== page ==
Monsoon-driven floods are reported to have killed at least 800 people and destroyed thousands of homes in the past week, officials said Saturday, as some of the one million Pakistanis affected were reported with fevers, diarrhea and other waterborne illnesses.
With more rain forecast for all but the northwest part of the country, water levels in dams and barrages across the country continued to rise alarmingly, raising the likelihood of more flash floods and landslides and leading government officials to plead for international aid.
The latest disaster to strike the country is testing the relief capacity of a federal government that is struggling to find resources to fight an Islamic insurgency, according to Pakistani and United Nations officials, and to cope with the aftermath of Wednesday’s plane crash in the fog- and rain-shrouded Himalayan foothills just outside this capital city.
It was the worst aviation accident in Pakistan’s history, killing 152 people. Pakistani officials announced Saturday that they had recovered the plane’s black box, paving the way for a formal investigation into the crash.
The sheer scale of the floods and the government’s inability to provide immediate relief has led to widespread resentment and bitterness amongst those affected. Displaced people have reacted angrily, contacting local reporters and accusing government officials of apathy and incompetence.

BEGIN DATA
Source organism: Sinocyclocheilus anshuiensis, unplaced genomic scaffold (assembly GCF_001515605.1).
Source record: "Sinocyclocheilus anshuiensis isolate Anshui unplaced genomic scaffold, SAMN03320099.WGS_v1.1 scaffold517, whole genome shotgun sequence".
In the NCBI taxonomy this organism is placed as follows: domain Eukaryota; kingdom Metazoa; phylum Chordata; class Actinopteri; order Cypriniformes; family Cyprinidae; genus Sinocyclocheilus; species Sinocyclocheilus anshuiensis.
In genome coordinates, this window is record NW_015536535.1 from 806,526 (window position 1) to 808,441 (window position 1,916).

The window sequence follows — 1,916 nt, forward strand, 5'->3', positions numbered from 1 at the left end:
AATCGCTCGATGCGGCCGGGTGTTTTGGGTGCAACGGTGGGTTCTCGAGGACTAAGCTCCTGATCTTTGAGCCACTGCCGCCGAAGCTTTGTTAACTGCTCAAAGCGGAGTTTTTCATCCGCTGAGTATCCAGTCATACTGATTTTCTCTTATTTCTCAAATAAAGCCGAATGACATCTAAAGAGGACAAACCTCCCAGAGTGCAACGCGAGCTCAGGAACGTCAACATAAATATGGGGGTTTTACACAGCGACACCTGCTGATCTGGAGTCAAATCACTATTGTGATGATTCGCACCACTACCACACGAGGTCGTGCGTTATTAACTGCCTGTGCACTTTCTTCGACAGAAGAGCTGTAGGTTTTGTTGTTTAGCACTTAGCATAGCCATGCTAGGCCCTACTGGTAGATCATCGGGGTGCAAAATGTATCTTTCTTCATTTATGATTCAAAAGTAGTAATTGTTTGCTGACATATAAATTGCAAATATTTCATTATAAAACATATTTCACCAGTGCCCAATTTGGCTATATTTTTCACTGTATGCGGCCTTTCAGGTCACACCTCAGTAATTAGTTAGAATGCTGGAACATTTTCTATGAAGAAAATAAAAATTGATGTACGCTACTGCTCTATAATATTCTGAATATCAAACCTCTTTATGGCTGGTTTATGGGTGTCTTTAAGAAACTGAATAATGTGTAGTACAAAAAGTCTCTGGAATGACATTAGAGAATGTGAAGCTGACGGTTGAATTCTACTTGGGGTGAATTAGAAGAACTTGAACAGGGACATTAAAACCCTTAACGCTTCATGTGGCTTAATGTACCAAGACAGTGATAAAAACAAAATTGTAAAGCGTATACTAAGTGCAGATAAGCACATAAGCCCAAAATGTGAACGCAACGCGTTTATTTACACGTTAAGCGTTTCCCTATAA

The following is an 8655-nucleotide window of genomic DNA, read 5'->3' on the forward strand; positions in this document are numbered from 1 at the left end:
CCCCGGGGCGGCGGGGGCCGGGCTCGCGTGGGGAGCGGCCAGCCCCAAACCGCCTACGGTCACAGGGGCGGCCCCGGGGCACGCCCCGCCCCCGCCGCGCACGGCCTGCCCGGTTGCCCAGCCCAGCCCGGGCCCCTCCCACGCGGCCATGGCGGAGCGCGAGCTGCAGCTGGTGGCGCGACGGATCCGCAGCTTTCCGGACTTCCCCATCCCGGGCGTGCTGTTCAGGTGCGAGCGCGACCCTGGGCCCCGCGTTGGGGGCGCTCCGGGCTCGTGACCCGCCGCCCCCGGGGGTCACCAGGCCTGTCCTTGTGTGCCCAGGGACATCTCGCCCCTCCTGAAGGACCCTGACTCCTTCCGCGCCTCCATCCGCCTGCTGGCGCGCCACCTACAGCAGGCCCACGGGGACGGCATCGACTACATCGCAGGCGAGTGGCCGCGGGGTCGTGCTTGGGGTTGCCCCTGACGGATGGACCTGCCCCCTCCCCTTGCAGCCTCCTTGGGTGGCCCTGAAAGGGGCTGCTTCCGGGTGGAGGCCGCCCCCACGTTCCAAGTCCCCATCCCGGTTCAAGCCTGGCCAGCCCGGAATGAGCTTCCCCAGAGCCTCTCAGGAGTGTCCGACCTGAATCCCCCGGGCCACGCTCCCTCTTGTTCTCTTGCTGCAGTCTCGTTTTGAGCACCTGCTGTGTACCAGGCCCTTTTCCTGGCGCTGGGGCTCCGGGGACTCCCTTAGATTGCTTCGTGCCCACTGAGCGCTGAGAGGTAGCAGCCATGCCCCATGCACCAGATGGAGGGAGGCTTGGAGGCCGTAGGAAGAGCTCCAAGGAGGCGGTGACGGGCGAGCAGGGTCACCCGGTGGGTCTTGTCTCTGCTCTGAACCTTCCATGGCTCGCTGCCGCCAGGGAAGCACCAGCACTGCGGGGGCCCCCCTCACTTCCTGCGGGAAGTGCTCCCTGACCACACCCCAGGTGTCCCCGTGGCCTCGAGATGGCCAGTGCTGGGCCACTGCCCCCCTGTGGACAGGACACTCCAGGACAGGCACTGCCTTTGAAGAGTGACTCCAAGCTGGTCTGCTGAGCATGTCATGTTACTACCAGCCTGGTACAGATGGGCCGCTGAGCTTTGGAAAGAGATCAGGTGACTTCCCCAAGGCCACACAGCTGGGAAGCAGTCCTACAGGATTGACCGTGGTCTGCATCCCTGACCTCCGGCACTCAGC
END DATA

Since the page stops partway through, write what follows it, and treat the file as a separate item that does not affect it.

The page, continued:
Television stations have broadcast grim images of people stranded on rooftops and wading through muddy water as they wait for rescuers or try to recover valuables from houses.
President Asif Ali Zardari, who is scheduled to visit Britain this week, has been criticism by his political opponents, who want him to cancel his trip and focus on relief efforts.
Khyber-Pakhtunkhwa Province, formerly the North-West Frontier Province, which is already ravaged by terrorism, has experienced the worst flooding. Roads and communications systems there have been badly damaged and bridges have washed away. Floods have also affected parts of Punjab Province.
“This is the worst ever flood in the province of Khyber-Pakhtunkhwa,” Mian Iftikhar Hussain, the provincial information minister, said Saturday. He put the death toll at 800, but aid workers said it was too early to know the final toll of deaths and property damage.
Army rescue teams using helicopters, trucks and boats were helping the government reach those who were stranded and airlift them to safety.
“We are carrying out this rescue despite limited resources,” Lutfur Rehman, a government official in Khyber-Pakhtunkhwa, told The Associated Press, adding that they needed more helicopters and boats.NYT
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